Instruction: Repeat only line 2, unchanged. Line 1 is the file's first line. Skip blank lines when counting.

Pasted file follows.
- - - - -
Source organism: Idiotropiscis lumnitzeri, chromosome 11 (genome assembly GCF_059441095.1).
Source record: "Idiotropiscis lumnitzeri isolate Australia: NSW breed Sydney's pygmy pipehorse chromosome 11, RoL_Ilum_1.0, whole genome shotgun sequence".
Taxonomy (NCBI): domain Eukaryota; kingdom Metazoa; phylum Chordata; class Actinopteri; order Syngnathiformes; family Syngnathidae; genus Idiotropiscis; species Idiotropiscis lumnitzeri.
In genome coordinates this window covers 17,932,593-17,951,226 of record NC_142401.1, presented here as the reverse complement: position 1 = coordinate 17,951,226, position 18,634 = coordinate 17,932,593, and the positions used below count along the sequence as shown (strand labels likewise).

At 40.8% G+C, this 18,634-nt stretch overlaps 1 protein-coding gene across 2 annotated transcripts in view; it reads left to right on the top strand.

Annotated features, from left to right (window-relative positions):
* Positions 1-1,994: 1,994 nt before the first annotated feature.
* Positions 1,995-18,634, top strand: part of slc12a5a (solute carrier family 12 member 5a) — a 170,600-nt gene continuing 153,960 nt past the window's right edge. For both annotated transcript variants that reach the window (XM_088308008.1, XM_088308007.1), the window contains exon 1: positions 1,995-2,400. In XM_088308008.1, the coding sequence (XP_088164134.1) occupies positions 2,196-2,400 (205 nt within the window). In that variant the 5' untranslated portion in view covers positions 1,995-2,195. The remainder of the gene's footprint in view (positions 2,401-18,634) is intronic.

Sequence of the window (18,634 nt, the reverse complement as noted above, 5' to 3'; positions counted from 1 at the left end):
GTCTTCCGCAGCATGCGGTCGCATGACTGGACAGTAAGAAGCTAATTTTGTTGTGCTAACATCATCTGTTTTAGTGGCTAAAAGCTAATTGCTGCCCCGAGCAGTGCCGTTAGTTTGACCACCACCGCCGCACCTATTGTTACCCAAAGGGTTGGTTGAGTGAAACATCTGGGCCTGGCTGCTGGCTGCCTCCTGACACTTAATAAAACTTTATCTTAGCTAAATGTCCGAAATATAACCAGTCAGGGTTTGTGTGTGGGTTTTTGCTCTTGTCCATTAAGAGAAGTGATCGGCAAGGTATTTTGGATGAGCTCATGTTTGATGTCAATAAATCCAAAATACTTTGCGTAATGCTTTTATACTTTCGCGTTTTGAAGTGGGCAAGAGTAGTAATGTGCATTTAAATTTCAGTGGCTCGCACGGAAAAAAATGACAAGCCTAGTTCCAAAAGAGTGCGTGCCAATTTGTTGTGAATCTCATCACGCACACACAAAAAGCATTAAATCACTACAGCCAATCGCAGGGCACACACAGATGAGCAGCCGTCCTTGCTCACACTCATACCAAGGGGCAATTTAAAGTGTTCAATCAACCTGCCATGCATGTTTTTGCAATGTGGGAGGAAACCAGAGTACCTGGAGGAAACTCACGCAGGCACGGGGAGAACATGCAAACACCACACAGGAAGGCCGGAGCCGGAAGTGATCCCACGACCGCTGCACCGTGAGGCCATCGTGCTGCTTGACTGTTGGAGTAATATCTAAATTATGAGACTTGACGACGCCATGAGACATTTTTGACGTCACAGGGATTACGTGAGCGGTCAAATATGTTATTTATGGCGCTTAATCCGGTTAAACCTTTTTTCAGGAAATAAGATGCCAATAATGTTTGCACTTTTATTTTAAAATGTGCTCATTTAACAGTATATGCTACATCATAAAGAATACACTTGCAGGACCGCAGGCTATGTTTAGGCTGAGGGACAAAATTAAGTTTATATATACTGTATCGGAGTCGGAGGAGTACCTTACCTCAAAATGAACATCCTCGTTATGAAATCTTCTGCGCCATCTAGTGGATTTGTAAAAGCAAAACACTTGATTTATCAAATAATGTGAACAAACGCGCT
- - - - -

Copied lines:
Source record: "Idiotropiscis lumnitzeri isolate Australia: NSW breed Sydney's pygmy pipehorse chromosome 11, RoL_Ilum_1.0, whole genome shotgun sequence".